Nearly one-third (32%) of dwellings with heaters had two or more heaters in use in their homes - a slight increase from 30% in 2002 (table 4.7).
Gas, not ducted, was the most common type of main heating in Australian dwellings in 2008 (26% of dwellings), followed by reverse cycle air conditioners, not ducted (18%), and then electric, not ducted (16%), and ducted gas heaters (16%) (graph 4.2 and table 4.8). Wood combustion heaters were the main type of heating in 11% of households with heaters, falling from 14% in 2002. Wood combustion heaters were more commonly used in Tasmania (23%) than in the other states and territories.
Over one-third of households (39%) nominated 'Comfort/convenience' as the main reason for their choice of heater (regardless of type). Less than 2% of Australian households chose their type of heating based on environmental considerations.
'Comfort/convenience' was cited by nearly half of households with ducted reverse cycle air conditioners (49%) and households with electric heaters (45%) (table 4.9).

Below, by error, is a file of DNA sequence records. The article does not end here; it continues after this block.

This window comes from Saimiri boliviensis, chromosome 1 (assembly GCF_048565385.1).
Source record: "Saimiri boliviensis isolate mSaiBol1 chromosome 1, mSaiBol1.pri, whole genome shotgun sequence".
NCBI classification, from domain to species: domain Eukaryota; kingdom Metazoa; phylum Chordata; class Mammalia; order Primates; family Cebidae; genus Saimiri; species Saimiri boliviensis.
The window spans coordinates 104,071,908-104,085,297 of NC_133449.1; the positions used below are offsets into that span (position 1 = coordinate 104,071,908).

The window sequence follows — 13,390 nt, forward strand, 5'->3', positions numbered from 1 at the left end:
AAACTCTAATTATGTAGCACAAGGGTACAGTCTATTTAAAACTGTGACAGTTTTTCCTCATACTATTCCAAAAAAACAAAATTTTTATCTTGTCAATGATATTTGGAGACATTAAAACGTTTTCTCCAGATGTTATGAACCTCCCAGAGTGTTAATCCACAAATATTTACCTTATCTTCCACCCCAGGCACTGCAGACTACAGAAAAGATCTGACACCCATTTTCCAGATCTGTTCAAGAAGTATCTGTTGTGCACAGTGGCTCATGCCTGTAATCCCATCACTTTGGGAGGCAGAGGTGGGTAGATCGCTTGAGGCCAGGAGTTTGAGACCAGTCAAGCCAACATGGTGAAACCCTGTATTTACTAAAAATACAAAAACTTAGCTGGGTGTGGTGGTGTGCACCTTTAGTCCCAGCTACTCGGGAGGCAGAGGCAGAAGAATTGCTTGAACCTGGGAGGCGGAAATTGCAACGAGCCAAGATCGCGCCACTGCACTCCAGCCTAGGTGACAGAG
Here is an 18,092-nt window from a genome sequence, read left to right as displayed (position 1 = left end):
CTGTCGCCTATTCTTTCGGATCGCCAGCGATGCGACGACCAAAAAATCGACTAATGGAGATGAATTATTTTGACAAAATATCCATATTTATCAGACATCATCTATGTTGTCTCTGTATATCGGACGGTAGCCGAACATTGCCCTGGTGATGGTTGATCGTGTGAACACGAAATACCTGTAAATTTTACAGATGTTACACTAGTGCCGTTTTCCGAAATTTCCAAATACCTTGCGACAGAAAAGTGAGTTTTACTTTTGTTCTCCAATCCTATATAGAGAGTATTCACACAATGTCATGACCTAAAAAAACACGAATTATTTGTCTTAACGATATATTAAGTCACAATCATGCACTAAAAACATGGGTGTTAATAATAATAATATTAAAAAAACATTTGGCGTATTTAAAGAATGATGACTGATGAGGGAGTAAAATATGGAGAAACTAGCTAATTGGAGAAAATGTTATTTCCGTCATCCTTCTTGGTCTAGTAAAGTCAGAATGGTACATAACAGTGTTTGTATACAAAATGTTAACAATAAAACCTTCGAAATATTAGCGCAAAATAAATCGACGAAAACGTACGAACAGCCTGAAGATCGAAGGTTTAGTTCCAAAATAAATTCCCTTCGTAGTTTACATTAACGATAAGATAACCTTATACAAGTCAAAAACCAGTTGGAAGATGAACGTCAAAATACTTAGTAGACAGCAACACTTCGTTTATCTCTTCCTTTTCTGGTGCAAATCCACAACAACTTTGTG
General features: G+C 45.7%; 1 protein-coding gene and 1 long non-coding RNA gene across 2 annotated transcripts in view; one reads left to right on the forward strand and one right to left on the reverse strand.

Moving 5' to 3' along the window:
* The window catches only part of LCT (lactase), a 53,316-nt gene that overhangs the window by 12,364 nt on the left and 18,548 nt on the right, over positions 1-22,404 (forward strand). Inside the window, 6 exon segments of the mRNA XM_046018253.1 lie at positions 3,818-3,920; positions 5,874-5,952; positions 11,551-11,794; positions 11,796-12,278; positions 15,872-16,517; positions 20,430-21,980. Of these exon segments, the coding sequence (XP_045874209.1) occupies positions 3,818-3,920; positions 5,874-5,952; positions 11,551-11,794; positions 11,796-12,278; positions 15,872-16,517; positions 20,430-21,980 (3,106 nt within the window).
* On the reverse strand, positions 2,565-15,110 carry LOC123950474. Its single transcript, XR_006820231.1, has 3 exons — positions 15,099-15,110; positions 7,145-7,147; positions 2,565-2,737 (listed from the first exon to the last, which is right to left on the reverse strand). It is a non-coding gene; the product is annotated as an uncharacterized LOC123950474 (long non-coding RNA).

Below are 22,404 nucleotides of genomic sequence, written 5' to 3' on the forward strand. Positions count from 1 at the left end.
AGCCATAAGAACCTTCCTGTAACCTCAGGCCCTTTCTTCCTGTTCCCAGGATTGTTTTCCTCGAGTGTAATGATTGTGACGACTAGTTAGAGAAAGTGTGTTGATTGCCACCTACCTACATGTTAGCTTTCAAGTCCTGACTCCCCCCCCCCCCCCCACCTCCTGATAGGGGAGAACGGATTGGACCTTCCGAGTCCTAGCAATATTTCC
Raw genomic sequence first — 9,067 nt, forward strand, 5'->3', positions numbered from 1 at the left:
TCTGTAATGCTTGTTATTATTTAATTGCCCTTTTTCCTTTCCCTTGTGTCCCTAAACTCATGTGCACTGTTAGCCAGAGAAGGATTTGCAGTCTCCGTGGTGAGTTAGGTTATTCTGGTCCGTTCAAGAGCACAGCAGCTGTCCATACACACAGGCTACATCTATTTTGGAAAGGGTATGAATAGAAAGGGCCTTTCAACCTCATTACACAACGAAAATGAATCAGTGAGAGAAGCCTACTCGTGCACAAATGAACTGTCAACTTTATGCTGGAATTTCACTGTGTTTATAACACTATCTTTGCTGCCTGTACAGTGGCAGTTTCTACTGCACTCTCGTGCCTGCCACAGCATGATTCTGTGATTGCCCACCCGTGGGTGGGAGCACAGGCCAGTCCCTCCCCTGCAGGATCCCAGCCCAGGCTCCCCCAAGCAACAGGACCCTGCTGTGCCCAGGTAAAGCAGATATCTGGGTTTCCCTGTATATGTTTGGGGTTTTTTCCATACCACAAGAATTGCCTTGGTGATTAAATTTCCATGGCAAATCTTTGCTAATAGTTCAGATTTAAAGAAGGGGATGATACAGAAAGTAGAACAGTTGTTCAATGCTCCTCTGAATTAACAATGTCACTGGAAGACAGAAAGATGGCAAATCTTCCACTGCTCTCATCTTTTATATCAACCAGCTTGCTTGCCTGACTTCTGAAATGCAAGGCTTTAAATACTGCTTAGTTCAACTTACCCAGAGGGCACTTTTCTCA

The frequency of heater use differs across climatic zones. Households in the cooler and temperate climates of Tasmania, Victoria and the Australian Capital Territory used heaters more frequently than households in the warmer areas e.g. Northern Territory and Queensland (graph 4.3 and table 4.10).
Between 2005 and 2008, the duration of use of heaters decreased for Australia as a whole, with the '6 months or more' category falling from 13% of households in 2005 to 7% in 2008. All states and territories reflected the national trend. In Victoria, 12% of households used heating for 6 months or more in 2008, down from 25% of households in 2005.